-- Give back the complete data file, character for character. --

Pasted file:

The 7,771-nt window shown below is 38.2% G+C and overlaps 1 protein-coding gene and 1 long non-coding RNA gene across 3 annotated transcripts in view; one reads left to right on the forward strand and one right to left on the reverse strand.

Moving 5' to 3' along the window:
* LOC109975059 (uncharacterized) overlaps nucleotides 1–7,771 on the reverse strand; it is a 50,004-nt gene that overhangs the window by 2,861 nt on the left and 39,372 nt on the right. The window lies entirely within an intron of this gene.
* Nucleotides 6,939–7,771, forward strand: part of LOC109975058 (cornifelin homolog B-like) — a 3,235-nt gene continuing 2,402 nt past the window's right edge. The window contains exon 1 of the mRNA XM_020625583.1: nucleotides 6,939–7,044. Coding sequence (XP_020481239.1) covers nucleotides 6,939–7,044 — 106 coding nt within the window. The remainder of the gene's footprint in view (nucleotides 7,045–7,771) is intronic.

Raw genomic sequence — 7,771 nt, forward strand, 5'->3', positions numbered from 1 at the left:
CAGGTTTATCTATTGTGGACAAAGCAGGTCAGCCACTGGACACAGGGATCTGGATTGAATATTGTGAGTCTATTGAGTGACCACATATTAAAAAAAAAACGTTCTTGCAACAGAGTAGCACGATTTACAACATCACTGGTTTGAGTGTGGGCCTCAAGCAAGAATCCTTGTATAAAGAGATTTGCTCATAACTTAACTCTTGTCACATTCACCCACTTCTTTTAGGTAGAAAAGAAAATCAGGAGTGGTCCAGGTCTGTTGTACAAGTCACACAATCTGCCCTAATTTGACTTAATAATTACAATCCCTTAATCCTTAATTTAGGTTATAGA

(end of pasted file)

The 7,771-nt window shown below is 38.2% G+C and overlaps 1 protein-coding gene and 1 long non-coding RNA gene across 3 annotated transcripts in view; one reads left to right on the forward strand and one right to left on the reverse strand.

Moving 5' to 3' along the window:
* LOC109975059 (uncharacterized) overlaps nucleotides 1–7,771 on the reverse strand; it is a 50,004-nt gene that overhangs the window by 2,861 nt on the left and 39,372 nt on the right. The window lies entirely within an intron of this gene.
* Nucleotides 6,939–7,771, forward strand: part of LOC109975058 (cornifelin homolog B-like) — a 3,235-nt gene continuing 2,402 nt past the window's right edge. The window contains exon 1 of the mRNA XM_020625583.1: nucleotides 6,939–7,044. Coding sequence (XP_020481239.1) covers nucleotides 6,939–7,044 — 106 coding nt within the window. The remainder of the gene's footprint in view (nucleotides 7,045–7,771) is intronic.

Raw genomic sequence — 7,771 nt, forward strand, 5'->3', positions numbered from 1 at the left:
CAGGTTTATCTATTGTGGACAAAGCAGGTCAGCCACTGGACACAGGGATCTGGATTGAATATTGTGAGTCTATTGAGTGACCACATATTAAAAAAAAAACGTTCTTGCAACAGAGTAGCACGATTTACAACATCACTGGTTTGAGTGTGGGCCTCAAGCAAGAATCCTTGTATAAAGAGATTTGCTCATAACTTAACTCTTGTCACATTCACCCACTTCTTTTAGGTAGAAAAGAAAATCAGGAGTGGTCCAGGTCTGTTGTACAAGTCACACAATCTGCCCTAATTTGACTTAATAATTACAATCCCTTAATCCTTAATTTAGGTTATAGA